Tomáš Netopil

General Music Director – Aalto Musik Theater and Philharmonie Essen
Principal Guest Conductor – Czech Philharmonic
Founder and Artistic Director – International Summer Academy in Kroměříž (Czech Republic)

Biography

Tomáš Netopil starts his eight season as General Music Director of the Aalto Musiktheater and Philharmonie Essen at the start of 2020/21.  This season, the operas he plans to conduct in Essen include Gluck’s Orfeo ed Euridice, Die Zauberflöte, The Bartered Bride, and Arabella. In recent seasons, he has conducted Salome, Così fan tutte, Rusalka, Lohengrin, Die Walküre, Die Entführung aus dem Serail, Pique Dame, and Der Rosenkavalier. During his tenure, he has recorded highly acclaimed Suk Asrael, Martinů’s Ariane and Double Concerto, plus Mahler Symphonies 6 and 9.

In Summer 2018, Tomáš Netopil created the International Summer Music Academy in Kroměříž offering students both exceptional artistic tuition and the opportunity to meet and work with major international musicians. In Summer 2020, in association with the Dvořák Prague Festival, the Academy will establish the Dvořákova Praha Youth Philharmonic with musicians from conservatories and music academies, coached by principal players of the Czech Philharmonic Orchestra. Tomáš Netopil has held a close relationship with the Dvořák Prague Festival for some time and was Artist in Residence in 2017, opening the festival with Essen Philharmoniker and closing the festival with Dvořák’s Te Deum and the Vienna Symphony Orchestra. This new undertaking will consolidate this relationship still further.

An inspirational force in Czech music, Tomáš Netopil also holds the position of Principal Guest Conductor of the Czech Philharmonic. In early Spring 2018 he led the orchestra on an extensive UK tour, and conducted Má vlast in the opening concert of the 2018 Prague Spring Festival, which was televised live. This season, his engagements with them include conducting their 130th anniversary celebrations of Bohuslav Martinů, their 2021 New Year concert, and at the Smetana’s Litomyšl Festival in June 2021.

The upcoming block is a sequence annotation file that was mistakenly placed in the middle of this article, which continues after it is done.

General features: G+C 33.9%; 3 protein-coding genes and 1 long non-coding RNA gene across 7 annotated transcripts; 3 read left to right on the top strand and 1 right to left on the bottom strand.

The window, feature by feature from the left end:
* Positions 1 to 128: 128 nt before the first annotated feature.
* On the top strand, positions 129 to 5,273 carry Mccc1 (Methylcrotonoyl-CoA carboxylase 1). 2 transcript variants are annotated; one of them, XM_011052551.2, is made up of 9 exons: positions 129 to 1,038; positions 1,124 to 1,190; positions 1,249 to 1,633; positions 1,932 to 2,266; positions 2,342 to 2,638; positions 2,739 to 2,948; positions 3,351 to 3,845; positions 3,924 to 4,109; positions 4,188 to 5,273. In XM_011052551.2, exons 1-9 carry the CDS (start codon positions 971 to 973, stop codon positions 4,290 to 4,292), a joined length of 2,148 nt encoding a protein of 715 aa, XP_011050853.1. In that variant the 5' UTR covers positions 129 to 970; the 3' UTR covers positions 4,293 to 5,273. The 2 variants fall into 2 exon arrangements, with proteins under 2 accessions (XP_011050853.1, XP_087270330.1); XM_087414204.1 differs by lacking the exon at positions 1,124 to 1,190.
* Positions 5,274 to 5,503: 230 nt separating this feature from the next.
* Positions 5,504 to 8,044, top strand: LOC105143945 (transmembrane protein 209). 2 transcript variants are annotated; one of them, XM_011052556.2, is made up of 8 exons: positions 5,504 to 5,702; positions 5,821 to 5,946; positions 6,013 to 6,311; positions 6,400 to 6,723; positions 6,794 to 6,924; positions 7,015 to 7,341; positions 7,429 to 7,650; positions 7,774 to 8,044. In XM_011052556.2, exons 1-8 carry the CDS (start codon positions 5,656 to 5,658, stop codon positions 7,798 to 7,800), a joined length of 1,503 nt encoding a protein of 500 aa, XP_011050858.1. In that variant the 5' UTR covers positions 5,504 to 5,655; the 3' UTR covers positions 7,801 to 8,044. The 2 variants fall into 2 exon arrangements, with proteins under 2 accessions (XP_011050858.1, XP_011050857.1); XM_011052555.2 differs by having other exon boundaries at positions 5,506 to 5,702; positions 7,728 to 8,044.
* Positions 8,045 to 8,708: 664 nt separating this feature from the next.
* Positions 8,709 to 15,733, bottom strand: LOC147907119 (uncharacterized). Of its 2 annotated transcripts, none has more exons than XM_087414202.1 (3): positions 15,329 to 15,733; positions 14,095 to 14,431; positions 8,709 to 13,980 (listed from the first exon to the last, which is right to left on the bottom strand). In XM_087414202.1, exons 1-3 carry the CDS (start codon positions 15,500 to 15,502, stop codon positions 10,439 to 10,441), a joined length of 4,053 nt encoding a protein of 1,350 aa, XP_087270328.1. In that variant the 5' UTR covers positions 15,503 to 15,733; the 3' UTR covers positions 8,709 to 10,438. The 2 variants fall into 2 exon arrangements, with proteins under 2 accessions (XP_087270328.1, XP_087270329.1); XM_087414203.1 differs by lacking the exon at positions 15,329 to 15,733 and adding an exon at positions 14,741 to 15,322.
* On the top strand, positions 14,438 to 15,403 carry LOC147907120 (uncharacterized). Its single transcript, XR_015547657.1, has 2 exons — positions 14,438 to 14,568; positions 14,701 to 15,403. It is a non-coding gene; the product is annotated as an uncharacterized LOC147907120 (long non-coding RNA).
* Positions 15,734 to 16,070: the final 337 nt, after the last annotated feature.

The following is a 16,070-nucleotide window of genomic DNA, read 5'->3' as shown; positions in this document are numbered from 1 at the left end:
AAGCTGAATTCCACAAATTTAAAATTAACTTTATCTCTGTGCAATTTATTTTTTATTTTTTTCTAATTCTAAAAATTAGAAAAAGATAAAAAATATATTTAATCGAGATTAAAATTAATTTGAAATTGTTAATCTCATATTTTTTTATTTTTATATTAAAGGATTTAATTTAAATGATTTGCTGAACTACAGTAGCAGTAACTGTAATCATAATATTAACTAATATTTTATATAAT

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Reviews

“Tomáš Netopil illuminates the tragic in life, in jubilation and tenderness. Nobody can accuse the conductor of too little, too much or even wrong expression… In this recording, Netopil’s interpretation is very reminiscent of the recording by Mariss Jansons and the London Symphony Orchestra. The performance comes across as very direct, very human and that’s what makes the symphony’s tragic moments so dramatic. It is pure joy and pure human suffering that we feel here. The excellent performance of the Essen Philharmonic…” [translated from German]

Remy Franck

Pizzicato

“This Mahler Symphony No. 6, conducted by Tomáš Netopil with his Essen Philharmonic Orchestra, attests to the superlative level that an orchestra in a large German provincial city can reach… under the baton of Tomáš Netopil, who is well-known in Belgium for his regular presence in the pit of the Flemish opera, the orchestra presents impressive qualities of cohesion, precision of the desks and dynamics. In addition, the overall sound is very beautiful with fall tones that are perfectly suited to this work. Tomáš Netopil’s vision is coherent and intelligent and takes effect at the first hearing. Perfect tempo management, a nice in-between (neither too fast nor too slow)…”

Pierre Jean Tribot

Crescendo Magazine

“…this initial overture has magnificent musical values. The Wiener Staatsoper orchestra, under the musical guidance of Maestro Tomáš Netopil, provided exquisite insights into the richness and profound meanings of this overture, leading to a sublime performance. No strain was observed from the pit in any form; quite the contrary, the wind instruments were in the excellent shape, as well as the brass and the strings.”

Dejan Vukosavljevic

Opera Wire

“Triumph for Tomáš Netopil: Schönberg’s mighty Gurre-Lieder. The evening was clearly also the personal triumph of the Essen Music Director Tomáš Netopil. He had tamed a sonic monster, an oratorio that breaks boundaries (let’s just take three four-part male choirs, in total 200 gentlemen!). Netopil explored the dazzling range of this melodramatic show ballad with Essen’s Philharmonic iridescently orchestral colours.” [translated from German]

Westfälische Rundschau

“What brought real distinction and authenticity to the evening, as so often in this house, was the outstanding playing of the Staatskapelle conducted by Tomáš Netopil. From the start of the overture with its rapidly scurrying string fugato and pointed phrasing from the woodwinds, one felt the true sense of Smetana’s Czech-inflected rhythms and harmonies.” 

John Johnston

Bachtrack

“Katie Mitchell presents Janáček’s Jenůfa in Amsterdam as a social drama, Tomáš Netopil conducts the work like an epic symphony.” 

Opern Welt Magazine